Anomaly detection, also known as outlier detection, refers to the identification of patterns in a dataset that do not conform to expected behavior. These non-conforming patterns are termed anomalies or outliers, and they often provide critical and actionable information in various application domains.
How Anomaly Detection Works
Approaches to Anomaly Detection:
Based on the assumption that the normal data follows a particular distribution and outliers deviate from this distribution.
2. Machine Learning-Based:
- Supervised Anomaly Detection: Requires a labeled dataset containing both normal and anomalous samples. Classic algorithms like SVM, Decision Trees, or Neural Networks can be trained for classification.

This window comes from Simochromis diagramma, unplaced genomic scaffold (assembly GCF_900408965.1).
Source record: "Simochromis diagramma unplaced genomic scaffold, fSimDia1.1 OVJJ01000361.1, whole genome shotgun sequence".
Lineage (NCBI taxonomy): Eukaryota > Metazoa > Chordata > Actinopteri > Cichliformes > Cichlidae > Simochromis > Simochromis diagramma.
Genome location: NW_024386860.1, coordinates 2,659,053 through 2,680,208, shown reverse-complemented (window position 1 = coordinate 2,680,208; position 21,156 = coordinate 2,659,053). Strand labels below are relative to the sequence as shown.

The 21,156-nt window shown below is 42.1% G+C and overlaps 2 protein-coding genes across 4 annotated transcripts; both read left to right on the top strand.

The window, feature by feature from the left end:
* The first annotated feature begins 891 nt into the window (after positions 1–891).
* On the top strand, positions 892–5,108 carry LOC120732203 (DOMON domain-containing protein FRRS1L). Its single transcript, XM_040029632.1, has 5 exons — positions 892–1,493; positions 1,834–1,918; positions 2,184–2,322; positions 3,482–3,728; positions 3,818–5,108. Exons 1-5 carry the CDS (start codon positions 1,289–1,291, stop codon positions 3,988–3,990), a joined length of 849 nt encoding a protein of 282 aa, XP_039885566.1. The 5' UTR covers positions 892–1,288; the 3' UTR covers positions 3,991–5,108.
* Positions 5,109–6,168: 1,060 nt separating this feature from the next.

- Unsupervised Anomaly Detection: Doesn't need labeled data. Algorithms such as k-means clustering, DBSCAN, or autoencoders can be employed.
- Semi-Supervised Anomaly Detection: Uses only normal data for training, assuming that anomalies are very rare and shouldn't significantly impact the model. One-class SVM is an example.
Detect anomalies based on the distance of a data point from its neighbors. If a data point's distance from its neighbors exceeds a threshold, it's considered an anomaly.
Compares the density of a data point with its neighbors. Anomalies are data points in low-density regions.
- Fraud Detection: Spotting unusual patterns in transaction data.
- Network Security: Identifying intrusions or malicious activities.
- Health Monitoring: Detecting disease outbreaks or malfunctioning machinery.
- Quality Assurance: Detecting defects in products.
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